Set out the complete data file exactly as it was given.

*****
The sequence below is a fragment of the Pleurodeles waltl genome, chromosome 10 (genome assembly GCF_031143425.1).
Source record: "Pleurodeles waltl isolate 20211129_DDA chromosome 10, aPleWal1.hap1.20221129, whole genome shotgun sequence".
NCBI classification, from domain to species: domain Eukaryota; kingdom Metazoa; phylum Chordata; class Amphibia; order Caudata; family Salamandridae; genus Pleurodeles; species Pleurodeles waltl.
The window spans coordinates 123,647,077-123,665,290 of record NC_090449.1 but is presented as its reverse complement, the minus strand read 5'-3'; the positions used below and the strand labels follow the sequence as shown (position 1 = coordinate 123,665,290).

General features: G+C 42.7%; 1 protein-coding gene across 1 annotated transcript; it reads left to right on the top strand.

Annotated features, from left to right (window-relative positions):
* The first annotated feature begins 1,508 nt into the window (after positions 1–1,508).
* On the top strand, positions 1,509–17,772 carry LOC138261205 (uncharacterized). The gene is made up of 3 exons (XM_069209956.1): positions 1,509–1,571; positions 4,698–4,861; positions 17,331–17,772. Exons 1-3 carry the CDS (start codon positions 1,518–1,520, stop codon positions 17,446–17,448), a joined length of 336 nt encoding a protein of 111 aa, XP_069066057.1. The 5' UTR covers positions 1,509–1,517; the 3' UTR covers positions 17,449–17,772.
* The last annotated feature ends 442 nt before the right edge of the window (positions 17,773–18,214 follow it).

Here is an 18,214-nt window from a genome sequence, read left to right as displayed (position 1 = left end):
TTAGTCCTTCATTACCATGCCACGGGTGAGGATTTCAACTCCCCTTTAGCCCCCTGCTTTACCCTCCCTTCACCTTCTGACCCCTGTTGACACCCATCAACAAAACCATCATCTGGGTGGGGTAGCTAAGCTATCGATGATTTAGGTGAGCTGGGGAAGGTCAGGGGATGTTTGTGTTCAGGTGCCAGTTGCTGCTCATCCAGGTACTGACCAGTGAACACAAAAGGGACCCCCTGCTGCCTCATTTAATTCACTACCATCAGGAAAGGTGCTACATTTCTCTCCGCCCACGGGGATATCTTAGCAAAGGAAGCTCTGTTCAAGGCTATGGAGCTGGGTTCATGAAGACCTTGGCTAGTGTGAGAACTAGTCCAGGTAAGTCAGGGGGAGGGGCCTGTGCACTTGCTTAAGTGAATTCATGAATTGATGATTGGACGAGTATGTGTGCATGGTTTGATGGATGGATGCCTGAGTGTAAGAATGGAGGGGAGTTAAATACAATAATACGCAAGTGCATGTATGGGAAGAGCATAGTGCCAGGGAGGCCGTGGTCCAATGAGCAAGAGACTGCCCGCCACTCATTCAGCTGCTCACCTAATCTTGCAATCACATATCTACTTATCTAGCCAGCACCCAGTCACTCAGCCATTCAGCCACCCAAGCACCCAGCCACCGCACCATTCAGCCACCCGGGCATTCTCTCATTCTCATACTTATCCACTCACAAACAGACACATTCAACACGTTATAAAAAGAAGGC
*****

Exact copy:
The sequence below is a fragment of the Pleurodeles waltl genome, chromosome 10 (genome assembly GCF_031143425.1).
Source record: "Pleurodeles waltl isolate 20211129_DDA chromosome 10, aPleWal1.hap1.20221129, whole genome shotgun sequence".
NCBI classification, from domain to species: domain Eukaryota; kingdom Metazoa; phylum Chordata; class Amphibia; order Caudata; family Salamandridae; genus Pleurodeles; species Pleurodeles waltl.
The window spans coordinates 123,647,077-123,665,290 of record NC_090449.1 but is presented as its reverse complement, the minus strand read 5'-3'; the positions used below and the strand labels follow the sequence as shown (position 1 = coordinate 123,665,290).

General features: G+C 42.7%; 1 protein-coding gene across 1 annotated transcript; it reads left to right on the top strand.

Annotated features, from left to right (window-relative positions):
* The first annotated feature begins 1,508 nt into the window (after positions 1–1,508).
* On the top strand, positions 1,509–17,772 carry LOC138261205 (uncharacterized). The gene is made up of 3 exons (XM_069209956.1): positions 1,509–1,571; positions 4,698–4,861; positions 17,331–17,772. Exons 1-3 carry the CDS (start codon positions 1,518–1,520, stop codon positions 17,446–17,448), a joined length of 336 nt encoding a protein of 111 aa, XP_069066057.1. The 5' UTR covers positions 1,509–1,517; the 3' UTR covers positions 17,449–17,772.
* The last annotated feature ends 442 nt before the right edge of the window (positions 17,773–18,214 follow it).

Here is an 18,214-nt window from a genome sequence, read left to right as displayed (position 1 = left end):
TTAGTCCTTCATTACCATGCCACGGGTGAGGATTTCAACTCCCCTTTAGCCCCCTGCTTTACCCTCCCTTCACCTTCTGACCCCTGTTGACACCCATCAACAAAACCATCATCTGGGTGGGGTAGCTAAGCTATCGATGATTTAGGTGAGCTGGGGAAGGTCAGGGGATGTTTGTGTTCAGGTGCCAGTTGCTGCTCATCCAGGTACTGACCAGTGAACACAAAAGGGACCCCCTGCTGCCTCATTTAATTCACTACCATCAGGAAAGGTGCTACATTTCTCTCCGCCCACGGGGATATCTTAGCAAAGGAAGCTCTGTTCAAGGCTATGGAGCTGGGTTCATGAAGACCTTGGCTAGTGTGAGAACTAGTCCAGGTAAGTCAGGGGGAGGGGCCTGTGCACTTGCTTAAGTGAATTCATGAATTGATGATTGGACGAGTATGTGTGCATGGTTTGATGGATGGATGCCTGAGTGTAAGAATGGAGGGGAGTTAAATACAATAATACGCAAGTGCATGTATGGGAAGAGCATAGTGCCAGGGAGGCCGTGGTCCAATGAGCAAGAGACTGCCCGCCACTCATTCAGCTGCTCACCTAATCTTGCAATCACATATCTACTTATCTAGCCAGCACCCAGTCACTCAGCCATTCAGCCACCCAAGCACCCAGCCACCGCACCATTCAGCCACCCGGGCATTCTCTCATTCTCATACTTATCCACTCACAAACAGACACATTCAACACGTTATAAAAAGAAGGC